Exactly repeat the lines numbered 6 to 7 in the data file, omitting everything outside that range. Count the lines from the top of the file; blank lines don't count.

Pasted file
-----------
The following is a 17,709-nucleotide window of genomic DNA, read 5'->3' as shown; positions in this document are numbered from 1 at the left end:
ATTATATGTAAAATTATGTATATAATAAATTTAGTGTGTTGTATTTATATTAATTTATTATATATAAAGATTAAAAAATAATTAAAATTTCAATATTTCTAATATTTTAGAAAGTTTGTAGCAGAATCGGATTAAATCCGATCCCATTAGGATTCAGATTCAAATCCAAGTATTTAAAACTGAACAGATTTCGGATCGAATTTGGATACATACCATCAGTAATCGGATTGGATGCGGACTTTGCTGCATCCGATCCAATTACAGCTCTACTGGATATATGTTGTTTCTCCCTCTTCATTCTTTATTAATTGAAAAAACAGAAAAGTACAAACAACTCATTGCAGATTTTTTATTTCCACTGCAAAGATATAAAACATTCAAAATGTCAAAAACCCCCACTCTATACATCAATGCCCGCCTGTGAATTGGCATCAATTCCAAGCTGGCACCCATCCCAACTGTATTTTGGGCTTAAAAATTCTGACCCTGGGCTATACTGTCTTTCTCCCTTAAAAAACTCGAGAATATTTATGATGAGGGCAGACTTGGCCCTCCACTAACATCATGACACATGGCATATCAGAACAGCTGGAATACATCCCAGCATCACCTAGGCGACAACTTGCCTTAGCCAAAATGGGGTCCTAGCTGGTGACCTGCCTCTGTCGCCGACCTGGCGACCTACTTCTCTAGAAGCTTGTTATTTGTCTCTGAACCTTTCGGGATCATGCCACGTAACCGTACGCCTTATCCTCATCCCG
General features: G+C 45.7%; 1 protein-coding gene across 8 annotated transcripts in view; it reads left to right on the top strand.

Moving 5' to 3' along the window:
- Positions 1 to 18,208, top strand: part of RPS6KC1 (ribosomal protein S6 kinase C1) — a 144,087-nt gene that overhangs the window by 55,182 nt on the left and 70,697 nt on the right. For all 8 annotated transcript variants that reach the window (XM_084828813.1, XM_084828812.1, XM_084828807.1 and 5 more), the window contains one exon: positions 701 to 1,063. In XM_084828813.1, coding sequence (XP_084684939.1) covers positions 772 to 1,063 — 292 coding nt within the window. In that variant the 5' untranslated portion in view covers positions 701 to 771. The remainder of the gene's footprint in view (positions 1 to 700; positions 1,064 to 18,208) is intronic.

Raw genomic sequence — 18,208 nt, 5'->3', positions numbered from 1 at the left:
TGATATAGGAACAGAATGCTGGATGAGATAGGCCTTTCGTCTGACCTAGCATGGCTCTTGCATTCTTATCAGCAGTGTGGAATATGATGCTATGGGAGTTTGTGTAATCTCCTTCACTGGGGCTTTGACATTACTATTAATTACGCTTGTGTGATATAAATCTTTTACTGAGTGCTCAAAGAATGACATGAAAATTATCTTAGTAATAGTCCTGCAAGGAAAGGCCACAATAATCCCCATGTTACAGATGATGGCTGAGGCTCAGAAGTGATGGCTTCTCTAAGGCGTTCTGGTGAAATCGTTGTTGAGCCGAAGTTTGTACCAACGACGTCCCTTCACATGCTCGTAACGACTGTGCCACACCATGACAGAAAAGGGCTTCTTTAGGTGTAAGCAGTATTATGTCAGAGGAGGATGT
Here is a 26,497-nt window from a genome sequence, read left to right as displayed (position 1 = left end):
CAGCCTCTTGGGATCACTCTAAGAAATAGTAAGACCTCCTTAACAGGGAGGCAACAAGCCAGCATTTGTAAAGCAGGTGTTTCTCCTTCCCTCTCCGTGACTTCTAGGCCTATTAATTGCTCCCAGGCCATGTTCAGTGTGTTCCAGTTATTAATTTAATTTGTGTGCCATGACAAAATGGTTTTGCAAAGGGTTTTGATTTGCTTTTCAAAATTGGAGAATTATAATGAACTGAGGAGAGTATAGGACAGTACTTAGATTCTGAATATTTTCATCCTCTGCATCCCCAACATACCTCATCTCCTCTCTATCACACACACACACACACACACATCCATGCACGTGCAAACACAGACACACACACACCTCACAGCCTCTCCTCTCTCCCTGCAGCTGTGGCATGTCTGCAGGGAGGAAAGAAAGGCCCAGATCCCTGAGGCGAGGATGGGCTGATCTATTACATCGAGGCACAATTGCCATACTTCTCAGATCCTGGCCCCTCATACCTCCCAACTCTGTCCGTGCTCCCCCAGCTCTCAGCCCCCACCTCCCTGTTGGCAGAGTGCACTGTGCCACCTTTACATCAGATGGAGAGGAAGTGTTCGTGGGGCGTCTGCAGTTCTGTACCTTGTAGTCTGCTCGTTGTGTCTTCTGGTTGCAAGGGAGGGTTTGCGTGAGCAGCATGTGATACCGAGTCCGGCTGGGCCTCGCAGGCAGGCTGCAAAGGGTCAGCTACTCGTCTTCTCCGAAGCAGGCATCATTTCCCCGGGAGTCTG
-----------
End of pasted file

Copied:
Raw genomic sequence — 18,208 nt, 5'->3', positions numbered from 1 at the left:
TGATATAGGAACAGAATGCTGGATGAGATAGGCCTTTCGTCTGACCTAGCATGGCTCTTGCATTCTTATCAGCAGTGTGGAATATGATGCTATGGGAGTTTGTGTAATCTCCTTCACTGGGGCTTTGACATTACTATTAATTACGCTTGTGTGATATAAATCTTTTACTGAGTGCTCAAAGAATGACATGAAAATTATCTTAGTAATAGTCCTGCAAGGAAAGGCCACAATAATCCCCATGTTACAGATGATGGCTGAGGCTCAGAAGTGATGGCTTCTCTAAGGCGTTCTGGTGAAATCGTTGTTGAGCCGAAGTTTGTACCAACGACGTCCCTTCACATGCTCGTAACGACTGTGCCACACCATGACAGAAAAGGGCTTCTTTAGGTGTAAGCAGTATTATGTCAGAGGAGGATGT